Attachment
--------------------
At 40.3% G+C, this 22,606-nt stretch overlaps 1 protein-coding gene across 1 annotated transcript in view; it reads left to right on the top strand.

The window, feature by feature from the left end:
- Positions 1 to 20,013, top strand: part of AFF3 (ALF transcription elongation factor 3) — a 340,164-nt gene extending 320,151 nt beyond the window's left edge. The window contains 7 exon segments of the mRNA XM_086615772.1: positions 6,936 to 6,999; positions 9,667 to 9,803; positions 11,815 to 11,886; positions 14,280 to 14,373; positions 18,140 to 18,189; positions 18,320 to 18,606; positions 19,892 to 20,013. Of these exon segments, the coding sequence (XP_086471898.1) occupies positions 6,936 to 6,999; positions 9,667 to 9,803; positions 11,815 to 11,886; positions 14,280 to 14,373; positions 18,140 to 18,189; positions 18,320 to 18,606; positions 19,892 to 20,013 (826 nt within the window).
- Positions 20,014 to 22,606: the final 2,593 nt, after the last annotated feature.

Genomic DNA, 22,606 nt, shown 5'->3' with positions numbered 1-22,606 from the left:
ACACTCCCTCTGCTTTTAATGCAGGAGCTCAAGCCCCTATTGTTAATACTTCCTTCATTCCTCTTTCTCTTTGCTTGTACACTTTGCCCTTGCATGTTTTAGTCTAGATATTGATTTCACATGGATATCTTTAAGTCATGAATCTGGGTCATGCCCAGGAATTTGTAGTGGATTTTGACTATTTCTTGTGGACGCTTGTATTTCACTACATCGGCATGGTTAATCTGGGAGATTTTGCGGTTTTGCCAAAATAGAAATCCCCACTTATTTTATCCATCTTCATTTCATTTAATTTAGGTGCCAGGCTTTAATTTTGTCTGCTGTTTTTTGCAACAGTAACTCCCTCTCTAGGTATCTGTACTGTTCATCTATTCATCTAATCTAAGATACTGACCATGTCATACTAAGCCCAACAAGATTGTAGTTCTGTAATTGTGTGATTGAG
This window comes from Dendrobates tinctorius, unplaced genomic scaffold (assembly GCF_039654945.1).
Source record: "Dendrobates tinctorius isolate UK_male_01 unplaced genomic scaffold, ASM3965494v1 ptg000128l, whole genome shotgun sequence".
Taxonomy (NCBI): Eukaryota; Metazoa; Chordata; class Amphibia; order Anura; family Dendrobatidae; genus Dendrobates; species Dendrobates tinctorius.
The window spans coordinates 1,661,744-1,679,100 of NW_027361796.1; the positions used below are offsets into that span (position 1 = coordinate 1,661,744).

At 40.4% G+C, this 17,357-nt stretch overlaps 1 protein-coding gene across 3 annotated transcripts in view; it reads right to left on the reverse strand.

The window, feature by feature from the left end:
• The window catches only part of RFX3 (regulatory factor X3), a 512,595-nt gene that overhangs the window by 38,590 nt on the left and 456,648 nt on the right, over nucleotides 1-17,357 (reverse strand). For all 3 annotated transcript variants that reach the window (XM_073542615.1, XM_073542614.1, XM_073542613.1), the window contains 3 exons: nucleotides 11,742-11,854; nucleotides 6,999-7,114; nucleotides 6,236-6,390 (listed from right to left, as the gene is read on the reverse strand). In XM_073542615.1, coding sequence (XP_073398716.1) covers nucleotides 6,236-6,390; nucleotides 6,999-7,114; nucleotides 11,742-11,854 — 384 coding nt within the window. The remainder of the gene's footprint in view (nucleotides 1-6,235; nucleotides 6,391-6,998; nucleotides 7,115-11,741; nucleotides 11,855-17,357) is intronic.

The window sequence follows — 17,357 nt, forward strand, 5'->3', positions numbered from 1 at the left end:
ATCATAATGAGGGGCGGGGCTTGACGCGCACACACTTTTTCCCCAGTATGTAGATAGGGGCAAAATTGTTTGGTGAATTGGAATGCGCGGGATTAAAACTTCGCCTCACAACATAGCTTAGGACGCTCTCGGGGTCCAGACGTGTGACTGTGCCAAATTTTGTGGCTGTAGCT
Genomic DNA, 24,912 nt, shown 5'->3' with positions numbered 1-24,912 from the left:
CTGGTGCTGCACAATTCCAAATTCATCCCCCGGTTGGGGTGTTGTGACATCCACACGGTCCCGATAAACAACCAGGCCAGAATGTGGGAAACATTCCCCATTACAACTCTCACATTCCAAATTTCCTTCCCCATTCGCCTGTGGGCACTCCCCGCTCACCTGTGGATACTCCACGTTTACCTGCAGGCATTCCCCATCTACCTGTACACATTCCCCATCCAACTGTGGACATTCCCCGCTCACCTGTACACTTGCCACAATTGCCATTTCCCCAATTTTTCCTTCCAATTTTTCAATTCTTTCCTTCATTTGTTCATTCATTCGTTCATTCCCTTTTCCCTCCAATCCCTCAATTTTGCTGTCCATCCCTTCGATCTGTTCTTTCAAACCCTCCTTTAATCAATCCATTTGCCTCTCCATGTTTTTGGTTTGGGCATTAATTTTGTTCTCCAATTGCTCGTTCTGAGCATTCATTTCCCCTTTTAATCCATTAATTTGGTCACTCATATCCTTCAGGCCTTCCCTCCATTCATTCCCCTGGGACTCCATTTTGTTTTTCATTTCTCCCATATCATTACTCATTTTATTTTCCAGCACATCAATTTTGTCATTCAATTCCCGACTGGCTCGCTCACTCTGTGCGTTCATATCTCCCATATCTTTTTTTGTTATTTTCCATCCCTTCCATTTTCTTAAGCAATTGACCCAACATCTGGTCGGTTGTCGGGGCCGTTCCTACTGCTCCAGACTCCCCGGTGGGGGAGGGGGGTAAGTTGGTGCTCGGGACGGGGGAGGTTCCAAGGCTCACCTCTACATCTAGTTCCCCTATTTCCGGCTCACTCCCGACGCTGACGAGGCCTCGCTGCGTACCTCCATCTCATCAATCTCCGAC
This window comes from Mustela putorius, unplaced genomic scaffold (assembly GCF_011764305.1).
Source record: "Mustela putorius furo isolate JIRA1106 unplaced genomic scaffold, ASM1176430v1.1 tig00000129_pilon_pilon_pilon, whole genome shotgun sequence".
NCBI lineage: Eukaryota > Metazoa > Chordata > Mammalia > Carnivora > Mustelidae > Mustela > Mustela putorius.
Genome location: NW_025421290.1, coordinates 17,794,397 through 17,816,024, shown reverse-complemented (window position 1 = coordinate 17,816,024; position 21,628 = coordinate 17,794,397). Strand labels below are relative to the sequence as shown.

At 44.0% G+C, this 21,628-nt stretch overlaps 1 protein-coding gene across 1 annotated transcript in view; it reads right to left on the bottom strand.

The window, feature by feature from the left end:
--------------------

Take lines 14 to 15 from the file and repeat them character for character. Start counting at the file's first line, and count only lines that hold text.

The window sequence follows — 17,357 nt, forward strand, 5'->3', positions numbered from 1 at the left end:
ATCATAATGAGGGGCGGGGCTTGACGCGCACACACTTTTTCCCCAGTATGTAGATAGGGGCAAAATTGTTTGGTGAATTGGAATGCGCGGGATTAAAACTTCGCCTCACAACATAGCTTAGGACGCTCTCGGGGTCCAGACGTGTGACTGTGCCAAATTTTGTGGCTGTAGCT